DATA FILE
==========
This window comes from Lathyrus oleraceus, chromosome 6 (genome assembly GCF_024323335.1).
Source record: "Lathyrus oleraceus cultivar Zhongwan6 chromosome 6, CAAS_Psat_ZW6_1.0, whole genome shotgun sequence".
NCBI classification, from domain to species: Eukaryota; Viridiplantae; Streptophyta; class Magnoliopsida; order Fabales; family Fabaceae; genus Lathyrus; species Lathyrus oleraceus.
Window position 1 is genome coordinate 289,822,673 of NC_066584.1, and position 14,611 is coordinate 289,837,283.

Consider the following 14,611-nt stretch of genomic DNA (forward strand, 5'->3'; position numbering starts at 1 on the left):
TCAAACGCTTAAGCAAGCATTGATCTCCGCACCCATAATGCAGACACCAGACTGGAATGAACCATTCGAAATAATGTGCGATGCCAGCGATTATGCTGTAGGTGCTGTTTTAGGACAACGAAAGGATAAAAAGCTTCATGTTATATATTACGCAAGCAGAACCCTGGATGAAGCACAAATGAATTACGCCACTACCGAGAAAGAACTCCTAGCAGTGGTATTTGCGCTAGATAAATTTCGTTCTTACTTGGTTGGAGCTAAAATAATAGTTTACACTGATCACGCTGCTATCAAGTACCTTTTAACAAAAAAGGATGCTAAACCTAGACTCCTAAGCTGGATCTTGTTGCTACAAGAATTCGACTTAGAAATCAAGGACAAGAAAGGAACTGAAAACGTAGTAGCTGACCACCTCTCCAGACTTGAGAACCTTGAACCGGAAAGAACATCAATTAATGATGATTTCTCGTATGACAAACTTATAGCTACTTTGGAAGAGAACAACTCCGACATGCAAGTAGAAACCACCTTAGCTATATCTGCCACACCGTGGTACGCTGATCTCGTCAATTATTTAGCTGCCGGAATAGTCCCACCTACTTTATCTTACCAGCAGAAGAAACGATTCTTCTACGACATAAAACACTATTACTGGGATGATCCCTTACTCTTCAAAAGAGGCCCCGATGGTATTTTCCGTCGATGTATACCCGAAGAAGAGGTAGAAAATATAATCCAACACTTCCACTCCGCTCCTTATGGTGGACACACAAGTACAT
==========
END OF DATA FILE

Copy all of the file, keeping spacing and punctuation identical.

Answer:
This window comes from Lathyrus oleraceus, chromosome 6 (genome assembly GCF_024323335.1).
Source record: "Lathyrus oleraceus cultivar Zhongwan6 chromosome 6, CAAS_Psat_ZW6_1.0, whole genome shotgun sequence".
NCBI classification, from domain to species: Eukaryota; Viridiplantae; Streptophyta; class Magnoliopsida; order Fabales; family Fabaceae; genus Lathyrus; species Lathyrus oleraceus.
Window position 1 is genome coordinate 289,822,673 of NC_066584.1, and position 14,611 is coordinate 289,837,283.

Consider the following 14,611-nt stretch of genomic DNA (forward strand, 5'->3'; position numbering starts at 1 on the left):
TCAAACGCTTAAGCAAGCATTGATCTCCGCACCCATAATGCAGACACCAGACTGGAATGAACCATTCGAAATAATGTGCGATGCCAGCGATTATGCTGTAGGTGCTGTTTTAGGACAACGAAAGGATAAAAAGCTTCATGTTATATATTACGCAAGCAGAACCCTGGATGAAGCACAAATGAATTACGCCACTACCGAGAAAGAACTCCTAGCAGTGGTATTTGCGCTAGATAAATTTCGTTCTTACTTGGTTGGAGCTAAAATAATAGTTTACACTGATCACGCTGCTATCAAGTACCTTTTAACAAAAAAGGATGCTAAACCTAGACTCCTAAGCTGGATCTTGTTGCTACAAGAATTCGACTTAGAAATCAAGGACAAGAAAGGAACTGAAAACGTAGTAGCTGACCACCTCTCCAGACTTGAGAACCTTGAACCGGAAAGAACATCAATTAATGATGATTTCTCGTATGACAAACTTATAGCTACTTTGGAAGAGAACAACTCCGACATGCAAGTAGAAACCACCTTAGCTATATCTGCCACACCGTGGTACGCTGATCTCGTCAATTATTTAGCTGCCGGAATAGTCCCACCTACTTTATCTTACCAGCAGAAGAAACGATTCTTCTACGACATAAAACACTATTACTGGGATGATCCCTTACTCTTCAAAAGAGGCCCCGATGGTATTTTCCGTCGATGTATACCCGAAGAAGAGGTAGAAAATATAATCCAACACTTCCACTCCGCTCCTTATGGTGGACACACAAGTACAT